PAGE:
W3C Push Workshop, 8-9 September 1997

[Other Papers] [Briefing Package]

Title:    Query Processing for Information Distribution

Speaker:  Jim Miller, W3C


We examine the problem of selective information distribution
to a large user community.  As information is created it is compared
to interest profiles and distributed to those persons who have
indicated a desire to receive it.  Unlike traditional information
retrieval systems we cannot take advantage of off-line analysis
(indexing) of the data to be queried.  Unlike transaction processing
systems, the data is primarily textual.  We can and do, however,
preprocess the users' queries.  Part of our technique, a form of
common subexpression elimination, generalizes to arbitrary full
boolean query languages.  Another part relies on a special property of
the primitive queries of our language, shared by many (but not all)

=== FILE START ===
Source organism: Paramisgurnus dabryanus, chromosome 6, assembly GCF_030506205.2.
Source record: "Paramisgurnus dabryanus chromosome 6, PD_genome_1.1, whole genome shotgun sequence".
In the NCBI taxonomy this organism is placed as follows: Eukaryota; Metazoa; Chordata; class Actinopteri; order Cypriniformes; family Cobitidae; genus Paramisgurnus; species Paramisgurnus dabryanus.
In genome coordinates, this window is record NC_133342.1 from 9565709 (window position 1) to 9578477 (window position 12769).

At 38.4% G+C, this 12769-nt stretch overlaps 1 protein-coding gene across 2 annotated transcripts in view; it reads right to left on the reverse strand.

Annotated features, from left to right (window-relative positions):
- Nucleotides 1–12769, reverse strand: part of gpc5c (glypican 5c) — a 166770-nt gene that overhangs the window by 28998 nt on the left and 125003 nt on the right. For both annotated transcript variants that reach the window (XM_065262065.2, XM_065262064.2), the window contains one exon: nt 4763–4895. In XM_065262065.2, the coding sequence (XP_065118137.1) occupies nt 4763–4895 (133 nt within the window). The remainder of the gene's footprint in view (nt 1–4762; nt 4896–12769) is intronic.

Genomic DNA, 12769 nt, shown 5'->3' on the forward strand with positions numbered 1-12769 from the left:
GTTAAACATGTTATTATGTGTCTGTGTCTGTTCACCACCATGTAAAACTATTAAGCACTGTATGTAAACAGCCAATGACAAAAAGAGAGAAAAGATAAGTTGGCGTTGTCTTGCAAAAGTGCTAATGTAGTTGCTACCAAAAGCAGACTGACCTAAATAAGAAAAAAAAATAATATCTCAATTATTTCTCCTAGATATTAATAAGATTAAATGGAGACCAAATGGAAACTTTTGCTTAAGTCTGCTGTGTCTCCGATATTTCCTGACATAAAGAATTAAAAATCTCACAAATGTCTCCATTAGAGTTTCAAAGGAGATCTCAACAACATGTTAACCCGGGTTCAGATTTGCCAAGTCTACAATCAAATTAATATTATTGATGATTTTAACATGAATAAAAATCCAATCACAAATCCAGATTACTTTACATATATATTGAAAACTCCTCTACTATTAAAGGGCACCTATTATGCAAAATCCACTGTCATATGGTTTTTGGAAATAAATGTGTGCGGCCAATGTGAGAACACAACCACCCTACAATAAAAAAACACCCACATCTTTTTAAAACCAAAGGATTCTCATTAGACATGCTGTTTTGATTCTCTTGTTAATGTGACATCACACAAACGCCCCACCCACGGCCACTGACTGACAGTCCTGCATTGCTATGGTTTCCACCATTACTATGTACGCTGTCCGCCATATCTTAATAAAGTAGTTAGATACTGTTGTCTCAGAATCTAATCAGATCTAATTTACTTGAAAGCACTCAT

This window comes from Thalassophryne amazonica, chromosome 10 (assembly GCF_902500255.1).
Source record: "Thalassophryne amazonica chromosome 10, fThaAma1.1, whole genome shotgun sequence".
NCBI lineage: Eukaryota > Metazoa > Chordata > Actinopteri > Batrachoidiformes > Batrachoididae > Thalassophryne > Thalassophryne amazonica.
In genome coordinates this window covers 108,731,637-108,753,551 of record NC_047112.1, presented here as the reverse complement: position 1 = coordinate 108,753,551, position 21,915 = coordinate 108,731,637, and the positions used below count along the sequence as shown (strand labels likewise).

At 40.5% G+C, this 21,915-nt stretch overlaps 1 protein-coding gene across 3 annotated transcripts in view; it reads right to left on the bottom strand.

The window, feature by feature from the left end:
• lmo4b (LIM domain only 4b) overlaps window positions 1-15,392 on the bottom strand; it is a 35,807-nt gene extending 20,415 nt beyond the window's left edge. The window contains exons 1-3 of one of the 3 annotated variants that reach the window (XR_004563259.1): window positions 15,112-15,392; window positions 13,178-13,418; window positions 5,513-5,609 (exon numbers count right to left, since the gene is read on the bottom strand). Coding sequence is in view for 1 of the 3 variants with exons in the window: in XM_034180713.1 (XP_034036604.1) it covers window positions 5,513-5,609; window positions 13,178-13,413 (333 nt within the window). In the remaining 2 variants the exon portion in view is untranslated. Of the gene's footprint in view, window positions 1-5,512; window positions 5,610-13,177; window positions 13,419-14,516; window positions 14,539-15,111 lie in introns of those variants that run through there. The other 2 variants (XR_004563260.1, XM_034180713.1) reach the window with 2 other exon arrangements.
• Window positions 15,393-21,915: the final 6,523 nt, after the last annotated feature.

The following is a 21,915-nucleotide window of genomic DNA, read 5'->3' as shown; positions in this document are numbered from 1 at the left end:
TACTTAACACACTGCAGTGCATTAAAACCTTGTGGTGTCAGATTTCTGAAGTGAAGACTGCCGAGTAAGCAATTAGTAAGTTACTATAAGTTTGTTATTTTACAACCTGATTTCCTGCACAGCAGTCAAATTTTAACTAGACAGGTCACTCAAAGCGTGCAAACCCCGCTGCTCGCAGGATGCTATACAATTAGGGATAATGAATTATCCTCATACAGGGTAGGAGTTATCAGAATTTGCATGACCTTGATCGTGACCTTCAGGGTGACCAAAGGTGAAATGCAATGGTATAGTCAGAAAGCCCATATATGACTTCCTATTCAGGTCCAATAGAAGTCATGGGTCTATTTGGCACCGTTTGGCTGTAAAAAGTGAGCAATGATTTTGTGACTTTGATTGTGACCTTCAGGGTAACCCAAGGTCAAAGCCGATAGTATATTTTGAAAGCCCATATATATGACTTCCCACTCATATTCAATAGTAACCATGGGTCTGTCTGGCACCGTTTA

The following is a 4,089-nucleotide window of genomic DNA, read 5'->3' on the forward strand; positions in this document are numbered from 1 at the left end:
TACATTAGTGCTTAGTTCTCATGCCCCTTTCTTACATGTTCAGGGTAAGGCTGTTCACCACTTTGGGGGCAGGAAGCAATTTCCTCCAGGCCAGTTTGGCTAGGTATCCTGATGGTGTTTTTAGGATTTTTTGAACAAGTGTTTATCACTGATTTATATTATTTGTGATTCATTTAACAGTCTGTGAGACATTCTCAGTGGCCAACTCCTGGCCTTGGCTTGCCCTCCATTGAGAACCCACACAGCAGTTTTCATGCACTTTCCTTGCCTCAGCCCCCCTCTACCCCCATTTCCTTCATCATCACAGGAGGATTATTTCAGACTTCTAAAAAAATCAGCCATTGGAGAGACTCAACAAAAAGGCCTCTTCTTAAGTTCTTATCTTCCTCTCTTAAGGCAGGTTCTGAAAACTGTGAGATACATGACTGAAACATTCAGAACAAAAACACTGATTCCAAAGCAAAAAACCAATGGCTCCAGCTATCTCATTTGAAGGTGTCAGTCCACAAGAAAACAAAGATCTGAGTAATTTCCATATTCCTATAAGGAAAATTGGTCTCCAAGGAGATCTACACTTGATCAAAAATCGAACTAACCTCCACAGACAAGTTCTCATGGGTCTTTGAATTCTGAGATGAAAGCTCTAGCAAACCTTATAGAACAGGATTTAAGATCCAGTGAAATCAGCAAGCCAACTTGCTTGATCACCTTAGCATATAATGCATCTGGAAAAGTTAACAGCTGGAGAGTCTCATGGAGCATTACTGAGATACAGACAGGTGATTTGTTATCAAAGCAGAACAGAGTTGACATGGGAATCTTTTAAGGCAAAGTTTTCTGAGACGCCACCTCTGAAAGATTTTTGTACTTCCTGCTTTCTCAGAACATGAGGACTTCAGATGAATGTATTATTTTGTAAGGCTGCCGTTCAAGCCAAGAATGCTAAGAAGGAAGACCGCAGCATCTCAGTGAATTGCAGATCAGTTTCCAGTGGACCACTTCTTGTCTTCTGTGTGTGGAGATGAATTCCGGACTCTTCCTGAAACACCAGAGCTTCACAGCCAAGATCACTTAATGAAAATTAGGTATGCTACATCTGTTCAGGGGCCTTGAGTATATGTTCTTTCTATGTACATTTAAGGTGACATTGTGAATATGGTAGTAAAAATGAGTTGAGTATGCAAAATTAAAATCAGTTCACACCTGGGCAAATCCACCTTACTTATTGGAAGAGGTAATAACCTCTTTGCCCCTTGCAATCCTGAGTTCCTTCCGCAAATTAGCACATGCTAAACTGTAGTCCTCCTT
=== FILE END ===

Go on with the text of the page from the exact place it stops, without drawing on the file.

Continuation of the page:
other query languages, that allows our primitive queries to be
efficiently indexed and retrieved based on the information being

We test our technique on news stories from the Associated Press using
a full boolean query language with primitive queries for arbitrary
words, either in a user-specified field or appearing anywhere in the
article.  Our technique, on a single modern workstation, allows over
35,000 average length news articles to be parsed, analyzed, and
distributed in an 8-hour work day to a user community of 100,000
(133,000 queries per second).  We contrast this to a performance of
under 30 articles per day (100 queries per second) for a simple query